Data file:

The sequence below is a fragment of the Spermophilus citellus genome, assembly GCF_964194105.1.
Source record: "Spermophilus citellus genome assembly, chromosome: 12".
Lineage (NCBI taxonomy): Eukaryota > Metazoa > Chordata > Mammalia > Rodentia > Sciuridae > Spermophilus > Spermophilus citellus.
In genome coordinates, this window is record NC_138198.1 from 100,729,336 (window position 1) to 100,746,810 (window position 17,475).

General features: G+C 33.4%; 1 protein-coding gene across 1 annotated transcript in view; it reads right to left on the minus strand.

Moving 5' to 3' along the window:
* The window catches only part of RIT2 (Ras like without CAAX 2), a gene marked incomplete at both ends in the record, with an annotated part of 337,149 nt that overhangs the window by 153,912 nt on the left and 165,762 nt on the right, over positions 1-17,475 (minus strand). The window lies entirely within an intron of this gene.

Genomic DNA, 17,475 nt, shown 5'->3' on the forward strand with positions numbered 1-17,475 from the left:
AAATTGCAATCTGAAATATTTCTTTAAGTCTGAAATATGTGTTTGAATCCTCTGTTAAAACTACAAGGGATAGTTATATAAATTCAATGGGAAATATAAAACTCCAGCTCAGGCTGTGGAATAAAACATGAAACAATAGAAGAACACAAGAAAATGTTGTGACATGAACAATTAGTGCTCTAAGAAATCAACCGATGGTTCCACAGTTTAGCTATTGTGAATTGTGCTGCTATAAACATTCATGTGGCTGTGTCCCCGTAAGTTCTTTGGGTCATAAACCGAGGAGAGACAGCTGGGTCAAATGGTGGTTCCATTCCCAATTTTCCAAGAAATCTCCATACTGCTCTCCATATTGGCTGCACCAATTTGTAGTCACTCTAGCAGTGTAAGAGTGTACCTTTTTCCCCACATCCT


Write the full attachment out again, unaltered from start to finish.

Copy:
The sequence below is a fragment of the Spermophilus citellus genome, assembly GCF_964194105.1.
Source record: "Spermophilus citellus genome assembly, chromosome: 12".
Lineage (NCBI taxonomy): Eukaryota > Metazoa > Chordata > Mammalia > Rodentia > Sciuridae > Spermophilus > Spermophilus citellus.
In genome coordinates, this window is record NC_138198.1 from 100,729,336 (window position 1) to 100,746,810 (window position 17,475).

General features: G+C 33.4%; 1 protein-coding gene across 1 annotated transcript in view; it reads right to left on the minus strand.

Moving 5' to 3' along the window:
* The window catches only part of RIT2 (Ras like without CAAX 2), a gene marked incomplete at both ends in the record, with an annotated part of 337,149 nt that overhangs the window by 153,912 nt on the left and 165,762 nt on the right, over positions 1-17,475 (minus strand). The window lies entirely within an intron of this gene.

Genomic DNA, 17,475 nt, shown 5'->3' on the forward strand with positions numbered 1-17,475 from the left:
AAATTGCAATCTGAAATATTTCTTTAAGTCTGAAATATGTGTTTGAATCCTCTGTTAAAACTACAAGGGATAGTTATATAAATTCAATGGGAAATATAAAACTCCAGCTCAGGCTGTGGAATAAAACATGAAACAATAGAAGAACACAAGAAAATGTTGTGACATGAACAATTAGTGCTCTAAGAAATCAACCGATGGTTCCACAGTTTAGCTATTGTGAATTGTGCTGCTATAAACATTCATGTGGCTGTGTCCCCGTAAGTTCTTTGGGTCATAAACCGAGGAGAGACAGCTGGGTCAAATGGTGGTTCCATTCCCAATTTTCCAAGAAATCTCCATACTGCTCTCCATATTGGCTGCACCAATTTGTAGTCACTCTAGCAGTGTAAGAGTGTACCTTTTTCCCCACATCCT